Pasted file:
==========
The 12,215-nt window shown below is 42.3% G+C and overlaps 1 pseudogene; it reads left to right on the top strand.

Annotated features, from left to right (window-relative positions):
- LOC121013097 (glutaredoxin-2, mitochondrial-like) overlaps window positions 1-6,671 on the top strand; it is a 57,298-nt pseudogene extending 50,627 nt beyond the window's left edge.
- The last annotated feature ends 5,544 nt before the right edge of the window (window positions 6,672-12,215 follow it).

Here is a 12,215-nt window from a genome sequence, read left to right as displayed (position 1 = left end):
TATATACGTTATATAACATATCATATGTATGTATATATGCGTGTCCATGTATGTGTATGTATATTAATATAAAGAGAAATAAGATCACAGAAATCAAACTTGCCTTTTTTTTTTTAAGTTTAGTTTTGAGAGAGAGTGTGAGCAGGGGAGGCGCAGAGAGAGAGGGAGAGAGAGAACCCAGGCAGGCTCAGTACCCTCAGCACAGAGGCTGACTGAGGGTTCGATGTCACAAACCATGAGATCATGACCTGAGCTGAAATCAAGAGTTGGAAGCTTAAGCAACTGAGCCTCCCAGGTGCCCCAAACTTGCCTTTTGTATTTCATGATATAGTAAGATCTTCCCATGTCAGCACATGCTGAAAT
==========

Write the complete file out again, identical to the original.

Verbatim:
The 12,215-nt window shown below is 42.3% G+C and overlaps 1 pseudogene; it reads left to right on the top strand.

Annotated features, from left to right (window-relative positions):
- LOC121013097 (glutaredoxin-2, mitochondrial-like) overlaps window positions 1-6,671 on the top strand; it is a 57,298-nt pseudogene extending 50,627 nt beyond the window's left edge.
- The last annotated feature ends 5,544 nt before the right edge of the window (window positions 6,672-12,215 follow it).

Here is a 12,215-nt window from a genome sequence, read left to right as displayed (position 1 = left end):
TATATACGTTATATAACATATCATATGTATGTATATATGCGTGTCCATGTATGTGTATGTATATTAATATAAAGAGAAATAAGATCACAGAAATCAAACTTGCCTTTTTTTTTTTAAGTTTAGTTTTGAGAGAGAGTGTGAGCAGGGGAGGCGCAGAGAGAGAGGGAGAGAGAGAACCCAGGCAGGCTCAGTACCCTCAGCACAGAGGCTGACTGAGGGTTCGATGTCACAAACCATGAGATCATGACCTGAGCTGAAATCAAGAGTTGGAAGCTTAAGCAACTGAGCCTCCCAGGTGCCCCAAACTTGCCTTTTGTATTTCATGATATAGTAAGATCTTCCCATGTCAGCACATGCTGAAAT